The Dangers of Tunnel Vision

The Klausenberger Rebbe, zy”a, once made a remark about a statement in a sefer written by a contemporary author, one that the Rebbe found deeply distressful. The author wrote that a statement of the Pnei Yehoshua appeared to contradict a Tosafos, remarking, “The Pnei Yehoshua overlooked the Tosafos.”

The Rebbe contrasted this with a statement made by Harav Akiva Eiger, who asks about a Pnei Yehoshua that seems to contradict a Tosafos. “I did not merit to understand; may Hashem enlighten me,” Rabbi Akiva Eiger writes.

Harav Akiva Eiger was born only five years after the petirah of the Pnei Yehoshua, yet he writes with the greatest reverence and respect. This contemporary author lived a century later, yet he chose to make an acutely disrespectful assumption.

The Klausenberger Rebbe explained the difference.

Rabbi Akiva Eiger knew every Tosafos in Shas, and he reasoned that if he knew every Tosafos, the Pnei Yehoshua certainly did. So he attributed what appeared to be a contradiction to his own failure to understand. On the other hand, the Rebbe said, the contemporary author only knew the first few blatt of a handful of masechtos. He assumed that just as he did not know most of the Tosafos in Shas, neither did the Pnei Yehoshua!

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The way we look at others, as well as the way we look at life in general, is shaped either by our own limitations or by the recognition of these limitations.

Much of the refusal to recognize authority exhibited by some — including the prescient wisdom of daas Torah — stems from this weakness. Those who choose to disparage and attack Gedolim and Rabbanim, whether on street corners or in infamous blogs, are so blinded by their own egos that they fail to realize that their attitude is based on tunnel vision. It is so inconceivable to them that someone could be greater than they, or know better than they, that they feel free to pass judgment and then seek to discredit Torah scholars.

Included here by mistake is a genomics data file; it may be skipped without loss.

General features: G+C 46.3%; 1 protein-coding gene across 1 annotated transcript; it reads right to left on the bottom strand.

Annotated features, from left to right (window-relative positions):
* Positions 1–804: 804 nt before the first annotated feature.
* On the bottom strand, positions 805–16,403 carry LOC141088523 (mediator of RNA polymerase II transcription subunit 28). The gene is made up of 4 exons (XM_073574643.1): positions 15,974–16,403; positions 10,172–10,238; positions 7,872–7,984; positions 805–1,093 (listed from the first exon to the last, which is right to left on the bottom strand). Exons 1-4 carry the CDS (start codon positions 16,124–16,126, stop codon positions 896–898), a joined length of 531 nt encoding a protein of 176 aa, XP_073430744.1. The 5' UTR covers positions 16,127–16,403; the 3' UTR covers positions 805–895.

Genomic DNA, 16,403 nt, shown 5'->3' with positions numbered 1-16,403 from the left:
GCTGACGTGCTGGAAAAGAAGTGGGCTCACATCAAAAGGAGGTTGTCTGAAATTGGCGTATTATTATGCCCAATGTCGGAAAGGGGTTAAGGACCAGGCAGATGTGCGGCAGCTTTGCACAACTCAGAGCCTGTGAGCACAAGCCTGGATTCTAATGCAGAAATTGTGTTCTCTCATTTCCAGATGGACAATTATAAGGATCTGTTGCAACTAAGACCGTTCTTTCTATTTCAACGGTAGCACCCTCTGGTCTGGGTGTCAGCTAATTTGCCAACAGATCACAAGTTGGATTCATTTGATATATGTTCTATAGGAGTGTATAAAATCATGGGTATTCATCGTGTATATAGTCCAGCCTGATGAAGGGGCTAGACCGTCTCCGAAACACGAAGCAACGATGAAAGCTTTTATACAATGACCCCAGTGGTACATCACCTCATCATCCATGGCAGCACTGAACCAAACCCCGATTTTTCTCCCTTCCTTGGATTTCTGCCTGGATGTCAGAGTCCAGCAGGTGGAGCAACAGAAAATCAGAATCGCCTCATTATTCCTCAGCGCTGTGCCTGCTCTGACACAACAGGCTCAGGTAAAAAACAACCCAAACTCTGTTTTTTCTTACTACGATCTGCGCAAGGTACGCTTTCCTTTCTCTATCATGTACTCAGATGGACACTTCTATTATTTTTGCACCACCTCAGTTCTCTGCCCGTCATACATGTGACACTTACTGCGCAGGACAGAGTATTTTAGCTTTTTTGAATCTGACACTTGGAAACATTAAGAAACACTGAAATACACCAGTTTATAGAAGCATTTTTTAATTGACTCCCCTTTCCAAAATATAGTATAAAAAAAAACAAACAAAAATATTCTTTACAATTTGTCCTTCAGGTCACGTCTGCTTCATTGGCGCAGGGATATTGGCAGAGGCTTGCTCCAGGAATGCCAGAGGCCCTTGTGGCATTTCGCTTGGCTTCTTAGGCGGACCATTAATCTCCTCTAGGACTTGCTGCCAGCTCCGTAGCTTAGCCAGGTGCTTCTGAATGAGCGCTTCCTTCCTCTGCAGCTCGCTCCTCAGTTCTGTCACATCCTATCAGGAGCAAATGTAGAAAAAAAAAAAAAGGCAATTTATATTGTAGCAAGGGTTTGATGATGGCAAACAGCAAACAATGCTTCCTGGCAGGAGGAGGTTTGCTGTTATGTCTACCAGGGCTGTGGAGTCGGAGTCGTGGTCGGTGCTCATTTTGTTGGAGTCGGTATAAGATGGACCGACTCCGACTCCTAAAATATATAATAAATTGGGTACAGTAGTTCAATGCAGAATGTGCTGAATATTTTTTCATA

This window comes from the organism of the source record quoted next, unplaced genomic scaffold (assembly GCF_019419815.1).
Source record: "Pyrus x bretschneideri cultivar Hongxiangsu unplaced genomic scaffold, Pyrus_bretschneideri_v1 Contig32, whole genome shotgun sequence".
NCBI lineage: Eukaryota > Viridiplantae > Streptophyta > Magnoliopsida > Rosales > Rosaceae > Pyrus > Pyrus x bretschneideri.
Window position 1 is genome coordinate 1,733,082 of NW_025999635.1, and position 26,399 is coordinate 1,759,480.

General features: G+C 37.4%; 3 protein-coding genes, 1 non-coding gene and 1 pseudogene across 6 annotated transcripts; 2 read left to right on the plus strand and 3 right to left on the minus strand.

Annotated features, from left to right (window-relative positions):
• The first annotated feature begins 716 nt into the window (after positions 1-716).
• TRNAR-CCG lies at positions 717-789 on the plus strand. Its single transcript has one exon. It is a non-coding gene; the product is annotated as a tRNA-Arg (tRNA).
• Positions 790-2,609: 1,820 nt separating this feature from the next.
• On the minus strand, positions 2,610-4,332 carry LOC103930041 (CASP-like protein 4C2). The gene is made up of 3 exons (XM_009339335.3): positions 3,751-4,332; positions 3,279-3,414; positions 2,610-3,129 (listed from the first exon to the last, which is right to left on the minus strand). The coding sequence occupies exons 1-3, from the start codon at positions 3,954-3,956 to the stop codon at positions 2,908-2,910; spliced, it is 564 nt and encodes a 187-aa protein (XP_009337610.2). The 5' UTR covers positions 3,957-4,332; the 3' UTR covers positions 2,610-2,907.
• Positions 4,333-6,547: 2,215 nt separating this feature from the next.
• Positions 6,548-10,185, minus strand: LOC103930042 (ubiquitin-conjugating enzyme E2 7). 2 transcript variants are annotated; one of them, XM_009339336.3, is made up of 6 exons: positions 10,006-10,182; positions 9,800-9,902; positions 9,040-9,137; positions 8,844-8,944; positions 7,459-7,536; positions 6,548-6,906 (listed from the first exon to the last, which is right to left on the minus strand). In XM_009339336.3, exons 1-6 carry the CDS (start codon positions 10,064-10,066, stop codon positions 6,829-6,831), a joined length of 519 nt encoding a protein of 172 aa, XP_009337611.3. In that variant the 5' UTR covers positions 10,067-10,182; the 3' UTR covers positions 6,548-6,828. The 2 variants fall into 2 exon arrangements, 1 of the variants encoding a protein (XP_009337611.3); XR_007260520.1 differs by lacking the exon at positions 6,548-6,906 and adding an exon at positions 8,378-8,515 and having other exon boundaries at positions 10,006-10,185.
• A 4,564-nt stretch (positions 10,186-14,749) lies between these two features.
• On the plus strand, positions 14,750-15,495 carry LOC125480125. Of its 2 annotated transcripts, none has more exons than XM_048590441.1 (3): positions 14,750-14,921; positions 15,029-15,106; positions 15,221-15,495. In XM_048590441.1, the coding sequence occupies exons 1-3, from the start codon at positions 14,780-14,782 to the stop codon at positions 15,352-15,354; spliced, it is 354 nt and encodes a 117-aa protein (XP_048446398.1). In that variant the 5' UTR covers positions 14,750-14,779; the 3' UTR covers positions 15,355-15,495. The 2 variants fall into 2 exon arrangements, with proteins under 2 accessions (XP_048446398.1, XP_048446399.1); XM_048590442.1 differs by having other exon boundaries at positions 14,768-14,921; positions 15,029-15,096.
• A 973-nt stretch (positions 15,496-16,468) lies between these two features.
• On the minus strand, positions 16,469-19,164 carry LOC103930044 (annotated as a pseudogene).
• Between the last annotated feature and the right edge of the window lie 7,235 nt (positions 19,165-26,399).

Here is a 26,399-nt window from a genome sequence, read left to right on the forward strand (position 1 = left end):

This week we learn about the first time Moshe Rabbeinu encountered Dasan and Aviram. As he observed their quarrel and saw one prepare to strike the other, Moshe sought to reprimand him. “Why would you strike your fellow?”

The retort hurled back at Moshe was characteristic of the approach Dasan and Aviram exhibited throughout the long decades that followed: “Who made you a man, a ruler, and a judge over us?”

The notion that Moshe Rabbeinu’s intervention stemmed solely from his deeply rooted ahavas Yisrael was inconceivable to the likes of Dasan and Aviram. These rabble-rousing rogues judged Moshe’s intention in the worst possible light because they were able to view it only through the prism of their own evil perspective.

Moshe Rabbeinu represented the diametrically opposite approach. He was one of the few people in the history of the world who merited to have Hashem address him directly, and he had the singular honor to have the Creator of the world instruct him to be the messenger to lead Bnei Yisrael out of Egypt. Yet he initially did all he could to decline, begging that another, more worthy individual be sent in his place.

Later on, after he met with Pharaoh, who proceeded to increase the suffering of Bnei Yisrael, Moshe Rabbeinu asked Hashem: “Why have You harmed this people? Why have You sent me?”

The meforshim explain that Moshe Rabbeinu blamed himself for what he perceived as the failure of his mission. “Why have You sent me?” he asked. He felt that someone worthier would have been successful.

The Imrei Emes offers another explanation. He relates that in the time of the Rebbe Reb Elimelech of Lizhensk, zy”a, an evil decree was enacted against the Jews. One of the other tzaddikim of the generation fasted and afflicted himself, seeking to abolish it. The Rebbe Reb Elimelech instructed him to stop afflicting himself, saying that after his petirah he would see to it that the decree was removed.

The Rebbe Reb Elimelech was niftar, but the decree remained in place. He subsequently appeared to the other tzaddik in a dream and told him that what seems in the temporal world to be an evil decree appears otherwise in Shamayim — for the closer one is to Hashem, the more evident is the true good that lies within it.

“Why have You sent me?” Moshe Rabbeinu asked Hashem. Because he was so close to Hashem, he understood the hidden good of what was transpiring and was therefore unable to daven for it to be abolished.

May we all merit to look beyond ourselves and see the wider picture.

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